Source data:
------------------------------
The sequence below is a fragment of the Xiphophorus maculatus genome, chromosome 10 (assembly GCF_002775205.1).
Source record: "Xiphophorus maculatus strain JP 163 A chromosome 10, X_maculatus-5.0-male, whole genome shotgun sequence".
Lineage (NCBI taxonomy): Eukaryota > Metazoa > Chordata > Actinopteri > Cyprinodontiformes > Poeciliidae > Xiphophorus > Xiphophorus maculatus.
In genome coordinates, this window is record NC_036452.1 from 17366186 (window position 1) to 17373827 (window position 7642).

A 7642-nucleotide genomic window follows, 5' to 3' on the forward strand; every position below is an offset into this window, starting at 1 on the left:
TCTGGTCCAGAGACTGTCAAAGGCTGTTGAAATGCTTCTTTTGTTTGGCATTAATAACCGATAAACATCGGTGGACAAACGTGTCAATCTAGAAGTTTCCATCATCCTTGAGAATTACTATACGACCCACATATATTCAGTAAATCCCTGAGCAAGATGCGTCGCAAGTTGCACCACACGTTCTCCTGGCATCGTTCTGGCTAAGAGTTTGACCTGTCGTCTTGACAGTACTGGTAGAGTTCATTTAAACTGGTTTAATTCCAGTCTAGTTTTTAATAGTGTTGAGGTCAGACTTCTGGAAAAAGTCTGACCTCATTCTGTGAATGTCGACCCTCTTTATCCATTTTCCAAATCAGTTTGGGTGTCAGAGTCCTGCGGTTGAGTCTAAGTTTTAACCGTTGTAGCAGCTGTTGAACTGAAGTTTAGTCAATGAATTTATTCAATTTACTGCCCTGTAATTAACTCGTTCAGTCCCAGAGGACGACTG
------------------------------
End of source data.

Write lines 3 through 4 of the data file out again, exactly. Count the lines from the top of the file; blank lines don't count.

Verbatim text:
Lineage (NCBI taxonomy): Eukaryota > Metazoa > Chordata > Actinopteri > Cyprinodontiformes > Poeciliidae > Xiphophorus > Xiphophorus maculatus.
In genome coordinates, this window is record NC_036452.1 from 17366186 (window position 1) to 17373827 (window position 7642).